What do I need to start a pizza shop?
August 22, 2006 10:56 PM   Subscribe

I want to start a pizza business here in Japan. Apart from the "in Japan" bit, what do I need to do to get this idea off the ground?

I have never worked in the pizza business (delivery or making) and I've never opened my own business before. I just live on an island that I like, and I want to stay and do something interesting (and hopefully beneficial for my community).

I have checked out a site about starting a pizza business, but it seems to be defunct (i.e. emails to the webmaster are returned by the mail deamon siting "user unknown"). The site does have a working link to a secure sever where you can order the guides the author wrote. Given the fate of my emails to the webmaster, I am a bit hesitant about ordering them.

Leaving out the "in Japan" parts (getting a Visa, language abilities, etc.), what advice do you have for starting a pizza shop? What kind of costs will I be looking at? Am I an idiot for wanting to do this?
posted by snwod to Work & Money (17 answers total) 2 users marked this as a favorite
It's taking all my will to "leave out the 'in Japan' parts" since that will be at least 50% of what you're up against.

And the other 50% is pretty big. In general you should only start a business doing something you know. And if you're going into business for something you don't know, you should at least know about running a business.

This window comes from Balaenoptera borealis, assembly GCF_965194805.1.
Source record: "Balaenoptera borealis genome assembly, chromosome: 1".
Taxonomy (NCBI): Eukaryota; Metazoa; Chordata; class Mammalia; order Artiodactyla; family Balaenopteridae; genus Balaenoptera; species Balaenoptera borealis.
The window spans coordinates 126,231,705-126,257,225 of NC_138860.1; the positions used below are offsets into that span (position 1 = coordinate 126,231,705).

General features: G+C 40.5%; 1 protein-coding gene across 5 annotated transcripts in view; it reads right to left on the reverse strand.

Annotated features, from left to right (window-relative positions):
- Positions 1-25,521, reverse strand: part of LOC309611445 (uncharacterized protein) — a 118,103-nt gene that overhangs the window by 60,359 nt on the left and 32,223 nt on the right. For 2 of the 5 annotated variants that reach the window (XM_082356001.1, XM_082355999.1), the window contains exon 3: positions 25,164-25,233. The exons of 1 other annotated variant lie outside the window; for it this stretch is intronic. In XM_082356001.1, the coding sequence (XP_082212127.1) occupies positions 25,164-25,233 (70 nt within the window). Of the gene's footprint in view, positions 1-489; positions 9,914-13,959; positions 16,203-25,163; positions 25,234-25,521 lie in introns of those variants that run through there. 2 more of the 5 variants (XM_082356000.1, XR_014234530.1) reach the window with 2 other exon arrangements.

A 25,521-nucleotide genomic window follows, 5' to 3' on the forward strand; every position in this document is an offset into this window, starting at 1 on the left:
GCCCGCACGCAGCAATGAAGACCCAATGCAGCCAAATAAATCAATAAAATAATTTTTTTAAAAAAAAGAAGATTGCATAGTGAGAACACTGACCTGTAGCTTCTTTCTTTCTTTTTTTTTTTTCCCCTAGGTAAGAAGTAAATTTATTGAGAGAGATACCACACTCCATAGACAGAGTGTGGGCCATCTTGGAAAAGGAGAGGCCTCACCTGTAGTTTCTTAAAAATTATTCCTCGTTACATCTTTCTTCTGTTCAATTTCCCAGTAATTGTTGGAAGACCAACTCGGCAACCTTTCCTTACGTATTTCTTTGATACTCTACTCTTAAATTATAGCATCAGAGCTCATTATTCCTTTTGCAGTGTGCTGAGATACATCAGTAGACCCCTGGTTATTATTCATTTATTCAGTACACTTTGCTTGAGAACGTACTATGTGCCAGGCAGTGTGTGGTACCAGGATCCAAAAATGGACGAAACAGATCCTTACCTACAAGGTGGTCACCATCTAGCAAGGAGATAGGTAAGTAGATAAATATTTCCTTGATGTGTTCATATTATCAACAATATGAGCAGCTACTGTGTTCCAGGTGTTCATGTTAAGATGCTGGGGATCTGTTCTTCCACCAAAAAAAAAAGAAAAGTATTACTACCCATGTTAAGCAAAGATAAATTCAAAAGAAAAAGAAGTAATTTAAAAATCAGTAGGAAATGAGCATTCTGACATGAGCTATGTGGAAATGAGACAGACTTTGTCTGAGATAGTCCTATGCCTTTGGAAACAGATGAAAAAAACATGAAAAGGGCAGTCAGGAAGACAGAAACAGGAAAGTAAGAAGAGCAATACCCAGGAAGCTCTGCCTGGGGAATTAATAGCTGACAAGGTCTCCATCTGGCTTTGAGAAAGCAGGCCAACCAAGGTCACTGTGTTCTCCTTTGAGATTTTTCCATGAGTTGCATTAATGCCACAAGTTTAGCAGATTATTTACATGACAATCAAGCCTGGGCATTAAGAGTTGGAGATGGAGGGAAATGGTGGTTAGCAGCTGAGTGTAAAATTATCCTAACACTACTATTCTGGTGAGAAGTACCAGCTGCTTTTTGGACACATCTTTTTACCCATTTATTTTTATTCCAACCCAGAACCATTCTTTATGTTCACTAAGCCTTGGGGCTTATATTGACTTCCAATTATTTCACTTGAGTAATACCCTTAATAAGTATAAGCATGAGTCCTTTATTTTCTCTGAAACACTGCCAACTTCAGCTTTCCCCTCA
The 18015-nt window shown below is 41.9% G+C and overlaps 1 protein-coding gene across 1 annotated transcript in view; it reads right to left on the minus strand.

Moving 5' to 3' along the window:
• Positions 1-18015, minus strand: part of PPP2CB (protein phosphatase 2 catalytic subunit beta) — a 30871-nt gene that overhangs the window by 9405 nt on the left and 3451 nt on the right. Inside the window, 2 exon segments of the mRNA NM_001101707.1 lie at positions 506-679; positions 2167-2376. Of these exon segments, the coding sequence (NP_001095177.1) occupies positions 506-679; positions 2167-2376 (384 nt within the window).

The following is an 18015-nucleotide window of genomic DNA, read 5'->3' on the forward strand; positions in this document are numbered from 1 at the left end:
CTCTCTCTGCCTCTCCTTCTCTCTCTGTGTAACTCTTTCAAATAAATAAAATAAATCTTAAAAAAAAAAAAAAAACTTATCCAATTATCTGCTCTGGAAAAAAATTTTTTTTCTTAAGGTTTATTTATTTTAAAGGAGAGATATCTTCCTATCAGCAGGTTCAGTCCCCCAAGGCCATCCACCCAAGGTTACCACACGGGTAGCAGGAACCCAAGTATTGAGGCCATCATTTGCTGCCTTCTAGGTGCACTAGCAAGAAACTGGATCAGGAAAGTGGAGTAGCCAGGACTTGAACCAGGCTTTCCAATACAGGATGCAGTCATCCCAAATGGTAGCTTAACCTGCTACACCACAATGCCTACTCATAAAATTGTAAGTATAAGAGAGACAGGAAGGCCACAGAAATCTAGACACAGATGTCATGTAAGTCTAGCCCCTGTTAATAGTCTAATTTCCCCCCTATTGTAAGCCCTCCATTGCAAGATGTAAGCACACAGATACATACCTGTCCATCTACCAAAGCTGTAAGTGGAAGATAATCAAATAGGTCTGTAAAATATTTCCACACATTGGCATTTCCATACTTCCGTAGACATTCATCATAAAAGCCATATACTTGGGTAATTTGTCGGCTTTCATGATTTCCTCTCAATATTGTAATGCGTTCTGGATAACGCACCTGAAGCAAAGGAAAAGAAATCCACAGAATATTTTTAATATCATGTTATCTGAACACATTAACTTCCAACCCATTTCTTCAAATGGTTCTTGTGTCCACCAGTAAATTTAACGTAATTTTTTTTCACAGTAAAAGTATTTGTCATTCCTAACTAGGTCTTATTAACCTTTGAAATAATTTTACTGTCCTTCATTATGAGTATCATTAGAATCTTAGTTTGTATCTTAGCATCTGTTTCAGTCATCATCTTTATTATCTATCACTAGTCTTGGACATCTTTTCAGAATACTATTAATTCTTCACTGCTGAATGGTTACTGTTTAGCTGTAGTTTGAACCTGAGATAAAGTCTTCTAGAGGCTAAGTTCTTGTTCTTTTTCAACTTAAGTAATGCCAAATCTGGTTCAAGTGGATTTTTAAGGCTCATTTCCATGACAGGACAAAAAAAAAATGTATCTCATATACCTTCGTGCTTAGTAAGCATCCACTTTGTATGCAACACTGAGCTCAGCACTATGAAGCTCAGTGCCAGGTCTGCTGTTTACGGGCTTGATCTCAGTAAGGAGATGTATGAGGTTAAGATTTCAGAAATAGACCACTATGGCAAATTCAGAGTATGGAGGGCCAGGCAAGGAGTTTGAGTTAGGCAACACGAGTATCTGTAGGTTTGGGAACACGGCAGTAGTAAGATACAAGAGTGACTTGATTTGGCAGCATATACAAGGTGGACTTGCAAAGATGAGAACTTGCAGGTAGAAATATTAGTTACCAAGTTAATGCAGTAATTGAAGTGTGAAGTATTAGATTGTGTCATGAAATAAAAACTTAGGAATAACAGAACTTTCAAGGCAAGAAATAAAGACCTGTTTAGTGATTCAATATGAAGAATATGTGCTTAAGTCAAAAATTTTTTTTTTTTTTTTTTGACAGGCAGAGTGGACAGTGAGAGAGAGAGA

The only things I would recommend, if you really want to go through with it, is to either: find a Japanese business partner with restaurant experience who wants to open a new place and let them take the lead in managing things. Or look into getting something like a Pizza-La franchise where they take care of most of the stuff you don't know.

And yeah, don't forget about all the "in Japan" stuff.

You're a long ways off from opening the doors. I would first read at least four books on starting a business, writing business plans, doing market research and securing financing.

Then learn how to make a pizza.
posted by Ookseer at 11:28 PM on August 22, 2006

Japanese people think that mayonaise is foreign and exotic which makes it an "in" condiment.

Consider offering a mayonaise pizza.
posted by MonkeySaltedNuts at 12:04 AM on August 23, 2006

Here is an online copy of The Pizza Manager's Guide to Ingredient Purchasing and Preparation.
posted by Sirius at 1:53 AM on August 23, 2006 [2 favorites]

get a proper wood burning oven with a serious stone. and get a business partner.
posted by bonaldi at 1:56 AM on August 23, 2006

You don't know anything about the pizza business and you want to start your own?

One word: Don't.

You'll go down, and it won't have anything (or only little) to do with the fact that you are in Japan.

My best advice: Get a job in a pizza place to learn the ropes. Then after two years or so, think again whether you really want to start your own shop.